• Takes it even a step further than just reuniting our bodies and souls → blessing our bodies for being bodies (for what they are and what they do) – Warren: In Christ, these bodily tasks are a response to God’s creative goodness. These teeth I’m brushing, the body I’m bathing, these nails I’m clipping were made by a loving Creator who does not reject the human body. Instead [God] declared us – holistically – “very good.” [God] took on flesh in order to redeem us in our goodies, and in so doing [God] redeemed embodiment itself.[8]
  • Brings us to our Scripture reading this morning – the last day of creation from the 1st creation account in Genesis – text: When God began to create the heavens and the earth— the earth was without shape or form, it was dark over the deep sea, and God’s wind swept over the waters— … Then God said, “Let us make humanity in our image to resemble us so that they may take charge of the fish of the sea, the birds in the sky, the livestock, all the earth, and all the crawling things on earth.” God created humanity in God’s own image, in the divine image God created them, male and female God created them. God blessed them and said to them, “Be fertile and multiply; fill the earth and master it. Take charge of the fish of the sea, the birds in the sky, and everything crawling on the ground.” Then God said, “I now give to you all the plants on the earth that yield seeds and all the trees whose fruit produces its seeds within it. These will be your food. To all wildlife, to all the birds in the sky, and to everything crawling on the ground—to everything that breathes—I give all the green grasses for food.” And that’s what happened. God saw everything he had made: it was supremely good. There was evening and there was morning: the sixth day.[9] → God created humanity in God’s own image. Does that mean God’s got a body just like ours? Arms and legs, ears and eyelashes, toenails and a belly button? No. But when God created our bodies – with all the spirit and creativity and capacity for hopes and dreams, joy and sorrow, forgiveness and grace that are essential to God’s own self – God created them as they are and called them good. Not just good, but, according to our Scripture, “supremely good.”
    • Heb. word for “joyous/pleasing” + Heb. word for “abundance/mighty” – leaves no room for doubt or defiance → God’s creation – all of God’s creation, including the human body as God created it – is abundantly joyous, mightily pleasing, supremely good. Period. God didn’t say, “When that human’s hair looks just right, then he’s supremely good.” God didn’t say, “When that human’s wearing makeup, then she’s supremely good.” God didn’t say, “When that human weighs 15 lbs. less, then he’s supremely good.” God said, “You see that human right there? I created that human, and he is supremely good. She is supremely good. They are supremely good simply because I created them.”
      • Really critical point, friends: God also doesn’t designate which humans are supremely good → God doesn’t say, “Only the white ones.” God doesn’t say, “Only the educated ones.” God doesn’t say, “Only the rich ones.” God doesn’t say, “Only the employed ones.” God doesn’t say, “Only the healthy ones.” God doesn’t say, “Only the straight ones or only the cis-gender ones.” God doesn’t say, “Only the ones with a disability.” God doesn’t say, “Only the [fill in the blank of the ways we belittle those unlike ourselves] ones.”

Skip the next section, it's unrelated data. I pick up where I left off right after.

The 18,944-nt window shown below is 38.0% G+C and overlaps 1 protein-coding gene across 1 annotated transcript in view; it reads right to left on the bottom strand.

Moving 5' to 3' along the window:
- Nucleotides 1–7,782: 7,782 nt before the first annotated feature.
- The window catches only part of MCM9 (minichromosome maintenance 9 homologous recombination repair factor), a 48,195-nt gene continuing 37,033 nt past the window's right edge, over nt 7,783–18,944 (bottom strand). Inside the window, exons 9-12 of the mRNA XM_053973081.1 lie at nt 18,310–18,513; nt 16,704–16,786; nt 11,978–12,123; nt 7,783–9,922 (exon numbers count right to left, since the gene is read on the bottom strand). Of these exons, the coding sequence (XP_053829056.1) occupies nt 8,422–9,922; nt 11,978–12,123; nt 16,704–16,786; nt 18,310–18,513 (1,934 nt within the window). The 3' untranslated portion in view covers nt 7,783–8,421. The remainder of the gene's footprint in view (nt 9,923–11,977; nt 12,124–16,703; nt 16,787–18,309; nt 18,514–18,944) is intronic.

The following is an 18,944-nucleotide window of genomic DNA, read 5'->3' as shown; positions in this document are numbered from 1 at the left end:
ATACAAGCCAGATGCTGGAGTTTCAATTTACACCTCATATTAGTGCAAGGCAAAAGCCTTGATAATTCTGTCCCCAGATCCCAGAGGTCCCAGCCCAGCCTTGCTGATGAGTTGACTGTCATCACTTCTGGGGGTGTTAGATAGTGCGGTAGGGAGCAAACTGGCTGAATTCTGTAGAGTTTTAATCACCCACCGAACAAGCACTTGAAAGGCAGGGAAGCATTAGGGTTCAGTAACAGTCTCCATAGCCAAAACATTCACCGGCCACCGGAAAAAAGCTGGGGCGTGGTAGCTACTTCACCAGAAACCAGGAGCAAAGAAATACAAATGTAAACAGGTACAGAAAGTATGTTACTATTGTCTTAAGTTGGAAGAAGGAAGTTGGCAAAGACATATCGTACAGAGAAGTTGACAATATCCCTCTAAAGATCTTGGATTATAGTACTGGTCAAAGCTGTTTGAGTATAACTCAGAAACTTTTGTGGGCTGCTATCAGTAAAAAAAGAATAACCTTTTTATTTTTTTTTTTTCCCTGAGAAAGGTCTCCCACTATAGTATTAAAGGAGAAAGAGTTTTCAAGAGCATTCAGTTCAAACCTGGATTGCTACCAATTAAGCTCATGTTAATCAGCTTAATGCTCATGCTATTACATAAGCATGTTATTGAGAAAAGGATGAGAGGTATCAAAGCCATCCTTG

• Word translated as “humanity” = general Heb. for all people → End of story. No qualifiers need apply. That means black and brown bodies are created beautiful in God’s eyes. That means differently abled bodies are beautiful in God’s eyes. That means transgender bodies are beautiful in God’s eyes. That means immigrant bodies are beautiful in God’s eyes.
    • Friends, we are living in a time of great social unrest and great social change. We are living in a time when a lot of us are realizing that there are a lot of sections of our country that have been marginalized and pushed aside, abused and gunned down, oppressed and subjugated, discriminated against and held back simply because of some element of their bodies – the bodies and minds and spirits that were created in God’s own loving, creative, energetic, beautiful image. Here’s the bottom line today: there are lots of ways that we judge and disparage our own bodies, and there are lots of ways that we judge and disparage the bodies of others. But as you go about those mindless, simple routines in your day that have you caring for your own body, remember that to God, all bodies are deemed sacred and supremely good. Amen.


  • Read I Love All of Me by Lorie Ann Grover → This is a truly beautiful board book that celebrates all the parts of the body. It is currently one of my daughter’s favorite books, and I highly recommend it.





[5] Tish Harrison Warren. Liturgy of the Ordinary: Sacred Practices in Everyday Life. (Downers Grove, IL: InterVarsity Press), 2016.

[6] Warren, 48.

[7] Warren, 39.

[8] Warren, 39-40.

[9] Gen 1:1-2. 26-31.